Jackson Ross, a 19-year-old defenceman who played last season with the Kamloops Storm of the KIJHL, has committed to the Surrey Eagles for the 2016-2017 season. The 6-foot, 172-pound Ross led all defencemen on his team last year with 26 points. Ross is an American-born player, originally hailing from Centennial, Colorado, where he played two years of hockey with Cherry Creek High School.
He will be a welcome addition to the team’s back end, as his puck-moving ability will be put to use. His 23 assists were the second-most on his team last season, despite being a defenceman.
SurreyEagles.ca reached out to Ross, who revealed more about his ability to dish the puck.
“I think my biggest strength is my hockey IQ. I try to make good decisions on the ice. I also love to pass the puck, because I see the game well. Making that quick, strong pass to set up a teammate is a great feeling.”
When it was time to decide where to play in 2016-2017, the Surrey Eagles were at the top of his list. His philosophies as a hockey player, and desire to win meshed well with the current coaching staff. That made it feel like a good fit.
“My coaches in Kamloops really recommended that I commit to the Eagles. They had great things to say,” explained Ross.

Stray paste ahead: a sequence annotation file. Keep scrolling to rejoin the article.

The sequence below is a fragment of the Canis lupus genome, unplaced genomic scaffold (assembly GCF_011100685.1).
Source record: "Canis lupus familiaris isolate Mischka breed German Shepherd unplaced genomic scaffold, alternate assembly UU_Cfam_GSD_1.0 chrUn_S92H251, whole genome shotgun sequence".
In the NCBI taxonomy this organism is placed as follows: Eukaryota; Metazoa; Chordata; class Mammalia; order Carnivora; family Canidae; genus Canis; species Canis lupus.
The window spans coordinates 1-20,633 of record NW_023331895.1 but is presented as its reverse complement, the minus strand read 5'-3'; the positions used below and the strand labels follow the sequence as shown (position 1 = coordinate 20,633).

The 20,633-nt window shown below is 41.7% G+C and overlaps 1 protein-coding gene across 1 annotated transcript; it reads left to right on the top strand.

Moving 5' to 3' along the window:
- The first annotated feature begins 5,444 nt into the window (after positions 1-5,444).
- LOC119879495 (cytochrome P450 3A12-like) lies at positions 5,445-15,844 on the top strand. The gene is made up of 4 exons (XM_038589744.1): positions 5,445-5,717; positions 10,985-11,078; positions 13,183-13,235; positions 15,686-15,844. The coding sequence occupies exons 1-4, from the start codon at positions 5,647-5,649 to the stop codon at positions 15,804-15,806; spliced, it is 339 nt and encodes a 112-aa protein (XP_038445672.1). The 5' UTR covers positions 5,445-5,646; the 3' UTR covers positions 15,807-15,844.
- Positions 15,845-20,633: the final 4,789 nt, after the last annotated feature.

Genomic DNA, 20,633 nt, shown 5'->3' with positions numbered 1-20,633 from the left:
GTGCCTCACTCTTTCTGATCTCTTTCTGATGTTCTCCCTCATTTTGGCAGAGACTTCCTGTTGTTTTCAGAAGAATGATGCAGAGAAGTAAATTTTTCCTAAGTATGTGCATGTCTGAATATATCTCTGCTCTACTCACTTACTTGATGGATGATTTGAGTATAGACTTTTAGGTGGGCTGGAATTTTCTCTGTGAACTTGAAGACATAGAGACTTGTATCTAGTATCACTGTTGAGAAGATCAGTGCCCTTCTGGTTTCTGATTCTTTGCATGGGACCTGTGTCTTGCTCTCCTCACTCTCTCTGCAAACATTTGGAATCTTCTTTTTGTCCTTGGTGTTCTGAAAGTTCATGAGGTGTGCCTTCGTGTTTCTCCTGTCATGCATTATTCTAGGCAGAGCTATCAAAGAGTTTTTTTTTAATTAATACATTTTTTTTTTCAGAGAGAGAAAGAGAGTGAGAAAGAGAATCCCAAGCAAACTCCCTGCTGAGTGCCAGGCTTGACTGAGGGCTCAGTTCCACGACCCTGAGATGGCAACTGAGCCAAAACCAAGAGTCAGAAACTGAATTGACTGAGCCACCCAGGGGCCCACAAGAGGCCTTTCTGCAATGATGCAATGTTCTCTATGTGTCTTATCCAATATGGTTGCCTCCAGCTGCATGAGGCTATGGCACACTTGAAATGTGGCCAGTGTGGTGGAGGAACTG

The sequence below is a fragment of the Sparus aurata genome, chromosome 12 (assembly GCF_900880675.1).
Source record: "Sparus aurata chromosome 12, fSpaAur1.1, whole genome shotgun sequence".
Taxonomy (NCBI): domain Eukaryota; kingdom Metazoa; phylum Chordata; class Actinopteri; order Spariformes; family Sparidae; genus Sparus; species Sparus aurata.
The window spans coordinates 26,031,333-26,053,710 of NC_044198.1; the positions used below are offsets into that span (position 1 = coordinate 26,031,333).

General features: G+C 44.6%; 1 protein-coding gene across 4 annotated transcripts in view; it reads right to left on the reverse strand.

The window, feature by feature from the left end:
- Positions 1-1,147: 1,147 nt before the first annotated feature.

“I want to be part of a team that is hungry for success and growth. Looking at the youth of the team and its recent commitments, I know that we have great potential and better days lie ahead. As an added bonus, Surrey seems like a great place to play hockey and experience life! The team has great facilities, and I doubt that there is a better rink and dressing room in the league. I don’t think there is a better place for me to be next year.”
BC interior scout and assistant coach Craig Sterzer initially contacted Ross about the potential of moving to the BCHL. Ross made a very strong impression on the staff that watched him play. It was clear that he had outgrown the KIJHL, and was ready for the next challenge.
“The KIJHL was a fantastic experience, but it didn’t have the depth of talent that the BCHL has. The speed and the pace of play is much higher at the BCHL level, and it’s a faster, rougher, more skilled game. I know, without a doubt, that I can skate and compete with the players at this level.”
Ross now plans on spending the rest of the summer mentally and physically preparing himself, on and off the ice.
“I’m hoping to play a big role on the team this year as both a productive player, and a leader. I want to be a dependable defenceman that is capable of logging a lot of minutes.”
“Most importantly, I’m ready to compete and to help restore a winning mindset.”